• On this level of service, was built his kingdom : one could distinguish oneself in such a kingdom only by the depth of generosity of one’s service. (Quite possibly he means that it’s on this criterion, that the Father assigns places of honour).
    • So then, the mother of James and John was ‘sorely mistaken’ in what she supposed would lead to ‘promotion’ in Jesus’ kingdom.
    • And he uses the incident as a lesson for his disciples. ‘Greatness’ among his followers is not to be measured by one’s power to ‘lord it’ over others – rather, the opposite : it is those most willing to put themselves at the service of others, who take the prize.
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    • The disciples in this scene from today’s Gospel think of being with Jesus in terms of having power and influence. Jesus, however, makes it clear that to have power or to be a leader is to serve, just as he does, to the extent of giving up his life for us.
    • Talk to Jesus about how he turns our ideas of greatness on their head and most importantly about how attractive this has made him to his followers down the centuries.
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    • On the feast of James, one of Jesus' inner circle, I rejoice in the faithfulness of these men. They were ready to let the Spirit enable them to overcome their many shortcomings, transforming them into the first apostles of the Good News of the Kingdom. Thanks to them and their love of Jesus, their readiness to drink the cup he was about to drink, the faith has come to us and to billions of others throughout the world. I ask for gratitude, and for their sense of urgency in spreading the Gospel to the whole world.
    • We are always impressed by how often the Gospel portrays even those closest to Jesus struggling with questions of power and service. I look into my own heart, and dwell on Jesus' words on the Christian's attitude to such an important aspect of our life together. I ask for the grace to grow in my imitation of him who came to serve and not to be served.
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    • Jesus says that he did not come to be served but to serve. He wants me to use my talents to serve others. How available am I?
    • The Ignatian motto is ‘to love and serve in all things’. We are here to serve others – not to bask in comfort and power. The more good things come our way, the more we should serve the needy sisters and brothers of Jesus. Lord, give me a generous heart.
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    • The mother of the sons of Zebedee desired greatness for her sons, wishing that they could both occupy the top places in Jesus’ kingdom. She was yearning for recognition on their part but Jesus points out that true greatness is to be expressed by a deep humility and a willingness to serve.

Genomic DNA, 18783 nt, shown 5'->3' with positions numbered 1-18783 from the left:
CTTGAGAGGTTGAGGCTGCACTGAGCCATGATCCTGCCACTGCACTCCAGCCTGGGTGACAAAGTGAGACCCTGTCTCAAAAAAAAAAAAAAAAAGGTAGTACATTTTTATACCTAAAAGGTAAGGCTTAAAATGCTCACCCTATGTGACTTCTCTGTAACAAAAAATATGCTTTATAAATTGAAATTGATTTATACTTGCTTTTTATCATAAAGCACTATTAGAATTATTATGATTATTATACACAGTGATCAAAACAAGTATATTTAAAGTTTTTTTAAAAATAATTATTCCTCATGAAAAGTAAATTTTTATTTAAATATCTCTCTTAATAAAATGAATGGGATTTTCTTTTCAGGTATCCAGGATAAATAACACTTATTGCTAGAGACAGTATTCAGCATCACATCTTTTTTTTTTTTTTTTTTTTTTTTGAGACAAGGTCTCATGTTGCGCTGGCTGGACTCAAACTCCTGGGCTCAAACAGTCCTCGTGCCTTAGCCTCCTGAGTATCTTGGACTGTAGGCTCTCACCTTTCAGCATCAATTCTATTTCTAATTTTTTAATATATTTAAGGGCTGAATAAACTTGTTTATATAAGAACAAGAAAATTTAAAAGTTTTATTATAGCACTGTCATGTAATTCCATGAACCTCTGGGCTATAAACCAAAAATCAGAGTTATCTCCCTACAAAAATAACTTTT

• Lord, help me to have a humble and caring attitude towards all the people you put in my path and to recognise your loving presence in them. I pray for the grace to give of my time without the anticipation of receiving something in return, confident that I will receive my real reward in your heavenly kingdom.
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    • Jesus seems to ask, ‘Are you ready to endure hardship with the prospect of reward?’ only to go on to say to the brothers that they should be ready to endure even without any promise of what they covet. They had to ask, ‘Are we in this for God or for ourselves?’ True prayer will not allow us to shirk questions like these which hook out the truth.
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    • Jesus responds to an ambitious mother by explaining that the ways and values of this world are not those of God. This gospel challenges me regarding my own pride. Does selfish ambition ever get in the way of my service of God and neighbour. Do I ever lord it over others? Can I be a tyrant on occasion?
    • Jesus came not only to serve but ‘to give his life as a ransom for many’. The great saints were moved by the extremes to which Jesus went to demonstrate God’s infinite love for humanity. May I be similarly moved so as to express always my profound love and gratitude to God for what Jesus has done.
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    • The mother of James and John wanted promotion for her sons. Their elevation would make her prominent too! Did Jesus smile sympathetically at her before warning her that in his kingdom, all human values are turned upside down?
    • Jesus is sensitive: he defends the two brothers against the other apostles. Then he broadens everyone’s perspective. He is saying: ‘You all want to be great? Fine! You will indeed become great – by serving others.’ And so it was. In my prayer, I let him ask me about my quality of service. This is what measures my closeness to him.